I am pleased to see more corporate services being offered on Good Friday to remember that dark day when Jesus willingly took up the cross and went to Calvary. And for Holy Saturday as we anticipate his resurrection.

As your president, I am asking you to please be more considerate and deliberate about how we are establishing Christ-centered traditions. This is more than turkey at Thanksgiving or figgy pudding at Christmas. It is about Jesus for all seasons. This will impact our individual lives. It will impact our families and hopefully impact our children for generations to come.

A traditional expression for this coming Easter is, “He is risen!” You respond by saying, “He is risen indeed.” He is risen – now you.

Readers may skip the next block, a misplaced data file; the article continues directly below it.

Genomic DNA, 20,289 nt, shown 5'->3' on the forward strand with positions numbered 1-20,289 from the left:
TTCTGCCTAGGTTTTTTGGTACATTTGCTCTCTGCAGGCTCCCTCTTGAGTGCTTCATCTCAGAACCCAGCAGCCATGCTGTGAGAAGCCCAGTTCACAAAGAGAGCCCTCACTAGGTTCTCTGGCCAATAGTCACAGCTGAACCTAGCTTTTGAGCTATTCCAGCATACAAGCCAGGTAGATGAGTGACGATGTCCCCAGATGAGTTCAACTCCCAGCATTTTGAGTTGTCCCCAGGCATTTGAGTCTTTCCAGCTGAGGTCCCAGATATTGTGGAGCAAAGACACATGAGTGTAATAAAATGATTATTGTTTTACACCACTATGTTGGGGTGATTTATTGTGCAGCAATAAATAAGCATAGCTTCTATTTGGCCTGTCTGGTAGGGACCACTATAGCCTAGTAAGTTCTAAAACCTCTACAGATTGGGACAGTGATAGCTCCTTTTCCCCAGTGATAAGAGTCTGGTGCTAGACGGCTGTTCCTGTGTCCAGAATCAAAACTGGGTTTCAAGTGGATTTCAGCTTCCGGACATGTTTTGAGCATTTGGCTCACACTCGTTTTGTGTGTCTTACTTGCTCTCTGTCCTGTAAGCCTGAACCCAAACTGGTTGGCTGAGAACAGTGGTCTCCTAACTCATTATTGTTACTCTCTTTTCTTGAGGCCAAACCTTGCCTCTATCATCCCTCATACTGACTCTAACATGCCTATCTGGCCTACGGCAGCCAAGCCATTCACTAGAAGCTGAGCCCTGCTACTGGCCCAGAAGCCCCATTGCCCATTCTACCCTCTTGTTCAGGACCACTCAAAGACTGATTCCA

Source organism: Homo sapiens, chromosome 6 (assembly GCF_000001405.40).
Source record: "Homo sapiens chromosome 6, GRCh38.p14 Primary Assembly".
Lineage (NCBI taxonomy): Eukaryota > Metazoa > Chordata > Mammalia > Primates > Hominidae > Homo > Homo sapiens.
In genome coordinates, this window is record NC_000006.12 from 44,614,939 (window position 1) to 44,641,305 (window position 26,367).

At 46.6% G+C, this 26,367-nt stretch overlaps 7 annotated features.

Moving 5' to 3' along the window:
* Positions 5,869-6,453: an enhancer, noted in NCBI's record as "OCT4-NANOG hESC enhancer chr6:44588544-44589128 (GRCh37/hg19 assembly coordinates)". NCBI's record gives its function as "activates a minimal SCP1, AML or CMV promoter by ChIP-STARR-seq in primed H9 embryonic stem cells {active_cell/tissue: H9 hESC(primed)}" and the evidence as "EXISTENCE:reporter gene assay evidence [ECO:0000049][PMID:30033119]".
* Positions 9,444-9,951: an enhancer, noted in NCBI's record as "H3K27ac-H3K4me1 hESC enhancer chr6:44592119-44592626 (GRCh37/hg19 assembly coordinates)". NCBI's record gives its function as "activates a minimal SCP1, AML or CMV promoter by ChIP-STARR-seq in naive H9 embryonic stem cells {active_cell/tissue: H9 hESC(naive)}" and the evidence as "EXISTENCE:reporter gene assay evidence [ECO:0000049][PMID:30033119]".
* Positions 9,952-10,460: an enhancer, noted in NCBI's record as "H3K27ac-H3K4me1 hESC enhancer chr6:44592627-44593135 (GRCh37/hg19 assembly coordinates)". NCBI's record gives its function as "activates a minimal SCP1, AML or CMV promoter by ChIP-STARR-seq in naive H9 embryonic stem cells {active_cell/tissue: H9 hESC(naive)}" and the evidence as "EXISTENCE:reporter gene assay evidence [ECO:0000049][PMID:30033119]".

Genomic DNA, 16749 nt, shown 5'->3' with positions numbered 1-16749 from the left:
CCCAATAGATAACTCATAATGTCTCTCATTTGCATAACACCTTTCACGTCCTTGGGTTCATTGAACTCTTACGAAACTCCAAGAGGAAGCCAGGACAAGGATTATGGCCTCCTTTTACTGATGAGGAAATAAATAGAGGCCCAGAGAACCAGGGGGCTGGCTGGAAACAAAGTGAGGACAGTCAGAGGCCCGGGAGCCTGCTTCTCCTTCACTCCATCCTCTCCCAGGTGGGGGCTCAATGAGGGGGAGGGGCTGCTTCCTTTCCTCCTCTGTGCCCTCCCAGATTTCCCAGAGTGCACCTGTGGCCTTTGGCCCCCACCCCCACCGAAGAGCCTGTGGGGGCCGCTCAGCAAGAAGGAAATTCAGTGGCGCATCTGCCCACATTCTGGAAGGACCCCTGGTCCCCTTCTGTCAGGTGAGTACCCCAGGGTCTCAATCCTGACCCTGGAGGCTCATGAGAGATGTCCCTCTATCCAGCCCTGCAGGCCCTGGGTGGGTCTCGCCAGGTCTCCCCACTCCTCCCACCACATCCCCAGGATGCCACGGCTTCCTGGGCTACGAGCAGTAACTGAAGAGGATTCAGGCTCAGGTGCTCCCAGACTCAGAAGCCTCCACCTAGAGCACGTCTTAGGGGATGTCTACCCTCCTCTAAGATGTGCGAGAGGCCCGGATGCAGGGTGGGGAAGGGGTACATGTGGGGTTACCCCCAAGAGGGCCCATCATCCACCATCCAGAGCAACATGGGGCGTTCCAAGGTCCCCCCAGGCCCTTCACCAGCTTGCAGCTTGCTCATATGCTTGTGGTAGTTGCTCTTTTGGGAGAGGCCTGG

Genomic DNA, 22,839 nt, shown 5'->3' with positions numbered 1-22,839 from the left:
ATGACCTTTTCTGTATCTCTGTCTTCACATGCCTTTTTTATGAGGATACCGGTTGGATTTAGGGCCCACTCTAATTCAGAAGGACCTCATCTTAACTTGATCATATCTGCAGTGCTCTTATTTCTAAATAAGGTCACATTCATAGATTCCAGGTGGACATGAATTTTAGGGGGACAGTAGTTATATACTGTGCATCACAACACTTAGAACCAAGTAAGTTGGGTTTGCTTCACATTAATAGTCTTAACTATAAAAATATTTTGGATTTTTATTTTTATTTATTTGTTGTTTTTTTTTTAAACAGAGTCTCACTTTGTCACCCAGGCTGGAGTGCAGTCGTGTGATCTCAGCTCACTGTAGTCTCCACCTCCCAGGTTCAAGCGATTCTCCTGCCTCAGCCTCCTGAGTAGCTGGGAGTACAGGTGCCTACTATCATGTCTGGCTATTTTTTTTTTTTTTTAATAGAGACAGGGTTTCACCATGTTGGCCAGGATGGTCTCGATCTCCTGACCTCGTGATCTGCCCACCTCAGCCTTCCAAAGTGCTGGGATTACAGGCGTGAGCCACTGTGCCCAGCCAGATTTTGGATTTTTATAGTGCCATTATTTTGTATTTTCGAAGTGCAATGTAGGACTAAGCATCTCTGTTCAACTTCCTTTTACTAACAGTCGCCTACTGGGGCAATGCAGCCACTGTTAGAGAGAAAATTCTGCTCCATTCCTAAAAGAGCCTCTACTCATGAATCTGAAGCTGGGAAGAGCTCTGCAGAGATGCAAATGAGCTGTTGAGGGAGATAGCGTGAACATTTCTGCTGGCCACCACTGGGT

Susan and I, along with your friends at the Home Office, wish each of you an inspiring Easter!

I’m Greg Williams speaking about the life of the church.

Register for our Denominational Celebration while there’s still time. Registration ends April 30. Reserve your place, in person or online, today!

And video submissions for our Healthy Church Challenge for GCI youth will be accepted through May 1. Enter today!

Empowering and Encouraging

Greg and Susan Williams
Greg and Susan Williams

Dear GCI Family and Friends,

So that they may become part of our GCI leadership DNA, in 2023 we will continue to focus on the 4 Es of leadership development and ministry actions – Engage, Equip, Empower and Encourage. This letter will be focused on Empowering and Encouraging.